Tarocash May Have The Last Laugh

Tarocash me if you can.

Tarocash May Have The Last Laugh

Image: RAG

While Australians are definitely more fashion-focused than we were even a decade ago, some things remain the same. Double denim will always be a gamble, R.M. Williams boots will always be in demand, and Tarocash will always be there if you need a suit that’s more artificial than the cheese at McDonalds.

That’s the stereotype, anyway.

Tarocash, for the uninitiated, is a menswear brand that sits somewhere between Lowes and Zara. They principally make affordable – usually aggressively polyester – suits, shirts and other men’s clothing items. For late Gen X kids, Millennials and younger Australians, your first suit was probably from Tarocash, and it’s probably still gathering dust somewhere in your wardrobe.

Tarocash is a genuine suburban phenomenon in the Antipodes, boasting over 115 standalone stores across Australia and New Zealand as well as countless online stockists. They fill a niche in the market: they make cheap, cheerful formal wear for every occasion, whether that’s your Year 11 formal, the Melbourne Cup or a court appearance.

Naturally, fashion snobs look down on Tarocash. The Betoota Advocate, Australia’s leading source of satire and social commentary, often makes light of the infamous ‘Cash for its supposed trashy reputation. But the brains behind the Advocate, Clancy Overell and Errol Parker (real names Archer Hamilton and Charles Single) have harsh words for anyone who genuinely hates Tarocash, they told DMARGE exclusively.

“They haven’t gone out of business, like countless other clothing brands recently, which shows they’re doing something right. Nobody loathes Tarocash and if you do, wake up to yourself. They’re a pillar of suburban life.”

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It reveals a truth about the business: it might not be your cup of tea, but it’s hard to deny Tarocash’s success.

The last eighteen months have been incredibly tough for most industries, but the fashion industry – and retail more broadly – has been hit harder than most. At a time when many ready-to-wear brands are going under thanks to the pandemic and fast fashion continues to dominate the space, that Tarocash continues to thrive is evidence that they’ve got a winning formula.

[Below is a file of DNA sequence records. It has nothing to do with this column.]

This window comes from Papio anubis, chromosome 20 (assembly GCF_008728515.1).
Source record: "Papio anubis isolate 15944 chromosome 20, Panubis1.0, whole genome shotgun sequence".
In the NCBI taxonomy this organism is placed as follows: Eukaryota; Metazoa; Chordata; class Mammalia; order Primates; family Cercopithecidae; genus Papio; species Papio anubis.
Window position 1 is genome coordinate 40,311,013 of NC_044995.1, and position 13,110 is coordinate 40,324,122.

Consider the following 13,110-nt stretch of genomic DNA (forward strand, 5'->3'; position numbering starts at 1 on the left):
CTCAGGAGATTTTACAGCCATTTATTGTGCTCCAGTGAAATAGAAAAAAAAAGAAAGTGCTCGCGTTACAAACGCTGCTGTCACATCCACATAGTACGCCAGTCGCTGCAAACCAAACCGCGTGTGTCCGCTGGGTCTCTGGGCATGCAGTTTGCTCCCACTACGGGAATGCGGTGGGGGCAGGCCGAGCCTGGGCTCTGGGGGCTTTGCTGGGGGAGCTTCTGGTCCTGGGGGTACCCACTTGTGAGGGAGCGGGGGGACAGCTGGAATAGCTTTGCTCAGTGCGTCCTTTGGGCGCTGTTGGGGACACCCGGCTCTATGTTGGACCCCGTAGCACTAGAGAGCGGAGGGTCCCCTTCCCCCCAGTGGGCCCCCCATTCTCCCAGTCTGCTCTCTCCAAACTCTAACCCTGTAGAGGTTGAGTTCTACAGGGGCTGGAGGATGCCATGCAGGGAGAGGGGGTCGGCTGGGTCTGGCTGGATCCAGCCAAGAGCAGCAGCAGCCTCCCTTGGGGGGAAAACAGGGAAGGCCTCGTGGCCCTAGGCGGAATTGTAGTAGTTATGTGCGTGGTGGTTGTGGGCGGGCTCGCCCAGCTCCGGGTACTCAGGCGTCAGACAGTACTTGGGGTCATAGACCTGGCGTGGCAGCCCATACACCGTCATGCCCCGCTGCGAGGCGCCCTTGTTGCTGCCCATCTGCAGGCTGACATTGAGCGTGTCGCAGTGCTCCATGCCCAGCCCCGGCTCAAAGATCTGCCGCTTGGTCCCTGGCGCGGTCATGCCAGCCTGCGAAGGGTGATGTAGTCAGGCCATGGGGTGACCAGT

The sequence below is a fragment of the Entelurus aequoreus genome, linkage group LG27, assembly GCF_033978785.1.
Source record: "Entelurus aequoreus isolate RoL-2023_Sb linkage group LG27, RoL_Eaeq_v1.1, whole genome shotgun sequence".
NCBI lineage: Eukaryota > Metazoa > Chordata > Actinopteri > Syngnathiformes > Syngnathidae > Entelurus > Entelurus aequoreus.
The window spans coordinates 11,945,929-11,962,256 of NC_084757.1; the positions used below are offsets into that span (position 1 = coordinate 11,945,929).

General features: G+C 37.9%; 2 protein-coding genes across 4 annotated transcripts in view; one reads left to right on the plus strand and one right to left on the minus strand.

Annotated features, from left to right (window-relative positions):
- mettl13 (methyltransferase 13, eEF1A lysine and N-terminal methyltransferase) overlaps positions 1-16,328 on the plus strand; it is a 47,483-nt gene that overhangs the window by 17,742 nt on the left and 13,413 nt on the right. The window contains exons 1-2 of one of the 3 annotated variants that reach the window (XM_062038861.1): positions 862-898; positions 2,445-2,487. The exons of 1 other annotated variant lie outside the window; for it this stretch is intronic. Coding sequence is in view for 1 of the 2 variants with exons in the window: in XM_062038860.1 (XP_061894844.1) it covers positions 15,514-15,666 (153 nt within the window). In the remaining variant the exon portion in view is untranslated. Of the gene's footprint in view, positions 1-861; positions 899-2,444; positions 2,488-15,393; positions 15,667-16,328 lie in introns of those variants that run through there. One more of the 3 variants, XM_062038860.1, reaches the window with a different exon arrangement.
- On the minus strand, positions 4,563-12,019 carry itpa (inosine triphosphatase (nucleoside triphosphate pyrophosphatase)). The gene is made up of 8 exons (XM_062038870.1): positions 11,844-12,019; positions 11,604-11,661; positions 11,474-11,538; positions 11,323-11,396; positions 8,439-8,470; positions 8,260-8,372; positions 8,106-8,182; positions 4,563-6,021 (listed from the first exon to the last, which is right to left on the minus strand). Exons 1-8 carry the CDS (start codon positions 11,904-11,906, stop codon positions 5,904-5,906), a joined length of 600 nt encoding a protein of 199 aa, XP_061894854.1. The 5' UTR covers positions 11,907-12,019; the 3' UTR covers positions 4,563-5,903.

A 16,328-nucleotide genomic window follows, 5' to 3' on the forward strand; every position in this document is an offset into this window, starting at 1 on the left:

It’s easy to be snobby or classist about Tarocash, but isn’t it a good thing that formalwear brands continue to thrive in Australia? Dressing with a sense of decorum is fashionable, no matter who you are (or what your bank balance looks like).

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Founded in 1987 in Melbourne by South African brothers Stephen and Michael Leibowitz, Tarocash grew so successful that the brothers founded Retail Apparel Group (RAG), which also has Aussie brands Connor, Rockwear, Johnny Bigg and yd. in its stable. Somewhat ironically, RAG is now in South African hands under The Foschini Group.

Few brands make the same sort of affordable formal menswear that Tarocash do – you wouldn’t go to H&M for a suit, for example. Tarocash has also always kept its finger on the pulse of Australian fashion, constantly offering clever designs, patterns and cuts that suit average Australian men. They’ve also had a long tradition of using unconventional models for their clothes, using men of diverse backgrounds and body shapes. Most blokes on fashion runways for luxury brands look like they subsist on nothing but cigarettes and nose beers.

Tarocash is to business attire what Casio is to the watch world. Some men covet Patek Philippes and Ermenegildo Zegna suits, and others don’t. We shouldn’t look down on other men who don’t care about the same sorts of things we do. More to the point, let’s not pretend we’re ‘too good’ for Tarocash. Every man needs a good, cheap suit.

In short: don’t be a wanker; embrace the ‘Cash.

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